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Before It’s Too Late

2 Mins read

imageWritten by Jane Isaac — There is a seemingly unquenchable thirst for police procedurals among crime fiction fans, and this one certainly scores high marks for its setting. The graceful river with its swans, the ancient streets and lanes, the half-timbered houses – all would have been familiar to William Shakespeare. But now, four centuries on, Stratford-upon-Avon is the backdrop for as dramatic a tale as The Bard ever penned. A Chinese student, studying at the local college, has a blazing row with her English boyfriend and storms out of a town pub. Min Li is picked up by various CCTV cameras as she angrily walks into the night. And then she disappears.

Detective Inspector Will Jackman already has the murders of two young women on his unsolved list, and his heart sinks when he hears that Min Li has been reported missing. He dreads the thought that she might be found – as with the other girls – like a broken rag doll bobbing up against the bullrushes at the river’s edge. Playing percentages, and assuming that the victim knew her assailant, he takes a keen interest in the boyfriend, Tom. It turns out the young man is actually concealing something from the investigators. When his secret is exposed, however, it is not one that leads the police any nearer to the missing girl.

Eventually, it emerges that a ransom email was sent to Min Li’s parents in China. Perfectly worded in Mandarin, it provokes the family into swift action. By the time the police have drawn breath and gathered their resources the ransom has been provided by the Chinese community in Birmingham, left as per instructions, and collected by an anonymous motorcyclist. Jackman is frustrated by the innate distrust that the Chinese locals have for the police, and his anxiety ratchets up several notches when yet another Chinese student goes missing – this time a boy called Lonny Cheung. The search for a mysterious relative of Min Li leads Jackman away from picture postcard Stratford and into the mean streets, casinos and grimy industrial estates of Birmingham.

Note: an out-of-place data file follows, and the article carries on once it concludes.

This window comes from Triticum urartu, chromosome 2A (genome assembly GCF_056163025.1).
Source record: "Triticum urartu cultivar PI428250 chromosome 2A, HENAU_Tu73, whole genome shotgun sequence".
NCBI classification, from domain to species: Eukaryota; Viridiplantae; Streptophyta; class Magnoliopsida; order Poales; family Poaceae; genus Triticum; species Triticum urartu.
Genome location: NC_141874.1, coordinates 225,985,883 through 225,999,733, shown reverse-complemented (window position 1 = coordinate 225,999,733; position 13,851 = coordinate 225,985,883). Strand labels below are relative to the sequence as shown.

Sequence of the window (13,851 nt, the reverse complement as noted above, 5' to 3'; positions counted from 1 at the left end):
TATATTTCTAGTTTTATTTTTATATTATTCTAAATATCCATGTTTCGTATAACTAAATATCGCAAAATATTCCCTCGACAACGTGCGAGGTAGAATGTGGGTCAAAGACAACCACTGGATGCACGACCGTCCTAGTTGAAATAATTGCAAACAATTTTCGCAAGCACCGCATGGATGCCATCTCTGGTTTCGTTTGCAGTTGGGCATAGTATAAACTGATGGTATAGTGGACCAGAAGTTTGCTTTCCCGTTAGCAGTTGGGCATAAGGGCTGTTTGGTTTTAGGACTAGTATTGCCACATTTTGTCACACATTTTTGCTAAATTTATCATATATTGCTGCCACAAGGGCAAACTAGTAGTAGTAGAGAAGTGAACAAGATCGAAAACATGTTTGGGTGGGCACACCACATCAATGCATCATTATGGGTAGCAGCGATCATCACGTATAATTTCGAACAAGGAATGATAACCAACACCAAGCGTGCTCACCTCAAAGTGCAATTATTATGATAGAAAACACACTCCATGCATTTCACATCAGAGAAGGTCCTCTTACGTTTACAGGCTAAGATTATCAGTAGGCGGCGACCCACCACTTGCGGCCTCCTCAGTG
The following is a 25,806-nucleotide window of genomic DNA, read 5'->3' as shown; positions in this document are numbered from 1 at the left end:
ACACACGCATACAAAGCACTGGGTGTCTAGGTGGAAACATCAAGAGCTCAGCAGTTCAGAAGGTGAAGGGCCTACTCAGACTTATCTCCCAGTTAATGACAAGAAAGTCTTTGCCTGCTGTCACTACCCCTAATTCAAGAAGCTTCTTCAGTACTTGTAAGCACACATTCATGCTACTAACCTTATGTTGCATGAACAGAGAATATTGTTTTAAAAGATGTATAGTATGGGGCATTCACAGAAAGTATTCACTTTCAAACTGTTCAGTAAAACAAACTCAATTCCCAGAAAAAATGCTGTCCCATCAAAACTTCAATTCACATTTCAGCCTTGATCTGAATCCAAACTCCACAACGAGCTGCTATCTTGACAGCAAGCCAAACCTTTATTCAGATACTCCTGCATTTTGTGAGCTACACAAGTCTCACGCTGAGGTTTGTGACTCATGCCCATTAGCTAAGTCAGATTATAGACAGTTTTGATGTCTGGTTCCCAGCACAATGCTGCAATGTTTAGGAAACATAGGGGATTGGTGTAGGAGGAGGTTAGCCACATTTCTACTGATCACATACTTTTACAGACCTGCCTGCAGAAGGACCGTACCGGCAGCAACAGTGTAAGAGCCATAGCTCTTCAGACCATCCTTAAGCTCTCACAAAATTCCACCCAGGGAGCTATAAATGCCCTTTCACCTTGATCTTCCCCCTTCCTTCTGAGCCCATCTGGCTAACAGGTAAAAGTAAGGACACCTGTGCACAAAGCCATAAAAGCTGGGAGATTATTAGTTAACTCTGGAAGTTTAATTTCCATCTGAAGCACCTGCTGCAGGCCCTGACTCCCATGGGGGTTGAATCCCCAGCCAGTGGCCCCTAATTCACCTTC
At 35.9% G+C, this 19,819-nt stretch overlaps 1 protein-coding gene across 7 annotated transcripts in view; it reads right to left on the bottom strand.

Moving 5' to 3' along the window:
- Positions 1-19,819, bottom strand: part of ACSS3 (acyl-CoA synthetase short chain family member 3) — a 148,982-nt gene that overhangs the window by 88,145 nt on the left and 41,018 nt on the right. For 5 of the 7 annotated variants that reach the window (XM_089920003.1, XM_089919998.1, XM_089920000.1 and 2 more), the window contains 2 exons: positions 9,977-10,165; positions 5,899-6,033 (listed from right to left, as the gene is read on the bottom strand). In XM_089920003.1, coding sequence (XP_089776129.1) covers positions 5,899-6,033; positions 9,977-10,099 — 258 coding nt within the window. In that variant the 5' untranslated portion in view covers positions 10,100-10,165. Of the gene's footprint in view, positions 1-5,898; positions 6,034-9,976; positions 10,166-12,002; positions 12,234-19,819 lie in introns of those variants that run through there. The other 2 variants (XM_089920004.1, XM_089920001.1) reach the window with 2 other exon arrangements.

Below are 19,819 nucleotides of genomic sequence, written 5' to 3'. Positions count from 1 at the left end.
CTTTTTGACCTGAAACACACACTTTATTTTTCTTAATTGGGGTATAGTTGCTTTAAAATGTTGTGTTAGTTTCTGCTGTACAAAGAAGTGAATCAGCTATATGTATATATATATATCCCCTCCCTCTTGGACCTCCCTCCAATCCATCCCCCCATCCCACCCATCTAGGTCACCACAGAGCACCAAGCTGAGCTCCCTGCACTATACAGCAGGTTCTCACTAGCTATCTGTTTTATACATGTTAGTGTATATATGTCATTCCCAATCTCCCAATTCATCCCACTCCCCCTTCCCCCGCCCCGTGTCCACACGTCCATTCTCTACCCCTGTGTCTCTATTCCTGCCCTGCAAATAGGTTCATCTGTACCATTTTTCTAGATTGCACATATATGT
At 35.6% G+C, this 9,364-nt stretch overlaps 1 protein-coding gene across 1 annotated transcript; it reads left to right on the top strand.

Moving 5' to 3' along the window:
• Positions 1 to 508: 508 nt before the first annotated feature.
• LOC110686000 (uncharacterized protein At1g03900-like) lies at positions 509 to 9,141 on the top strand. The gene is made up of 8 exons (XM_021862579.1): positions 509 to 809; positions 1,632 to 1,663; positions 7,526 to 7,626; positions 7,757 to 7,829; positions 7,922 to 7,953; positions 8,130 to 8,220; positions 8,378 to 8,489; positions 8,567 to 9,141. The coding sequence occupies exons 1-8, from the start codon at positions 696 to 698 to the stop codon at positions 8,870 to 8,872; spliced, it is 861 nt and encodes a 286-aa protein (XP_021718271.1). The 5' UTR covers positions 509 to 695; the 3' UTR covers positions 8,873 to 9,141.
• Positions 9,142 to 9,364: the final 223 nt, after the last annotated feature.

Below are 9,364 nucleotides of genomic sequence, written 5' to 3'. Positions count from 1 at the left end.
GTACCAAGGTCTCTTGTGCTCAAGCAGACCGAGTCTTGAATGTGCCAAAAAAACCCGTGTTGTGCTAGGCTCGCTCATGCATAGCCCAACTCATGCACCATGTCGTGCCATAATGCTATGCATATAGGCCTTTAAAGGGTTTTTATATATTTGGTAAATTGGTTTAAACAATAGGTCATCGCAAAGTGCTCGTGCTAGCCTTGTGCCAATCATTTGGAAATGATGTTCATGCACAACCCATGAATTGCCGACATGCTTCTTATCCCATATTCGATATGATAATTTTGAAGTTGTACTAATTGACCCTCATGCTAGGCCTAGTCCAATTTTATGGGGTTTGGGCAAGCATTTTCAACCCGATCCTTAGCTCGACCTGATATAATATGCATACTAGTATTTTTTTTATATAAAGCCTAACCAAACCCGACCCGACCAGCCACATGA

The police procedural part of the book hums along nicely. Jackman is clearly a decent bloke, and his difficult family circumstances are described with clarity and empathy. The Warwickshire setting is very persuasive, and the contrast between the real life of a small Midlands town and the face it puts on for its thousands of visitors is cleverly drawn out. I just wonder about the literary device of inserting first person narratives in the voice of Min Li. It works to draw us into the deception intended by her abductor, but in another sense it does rather give the game away. Despite this, it takes a long time to work out where the plot is headed, and the last rites might just be cathartic enough to receive a nod from Shakespeare himself.

I thoroughly enjoyed reading this, in spite of a sense of misgiving when I found it featured yet another workaholic DI, once more with personal problems and – no surprise – with a tetchy relationship with some of his fellow officers. The only missing tick boxes are ‘maverick’ and ‘drinks too much’. The book isn’t radically different to others in the crowded procedural sub genre, but its narrative brings just enough variety to make it interesting. The final plot twist is very cleverly delayed and more or less plausible. I look forward to the next step in Will Jackman’s career.

Click here to discover more police procedurals.

Legend Press
Print/Kindle
£4.79

CFL Rating: 4 Stars


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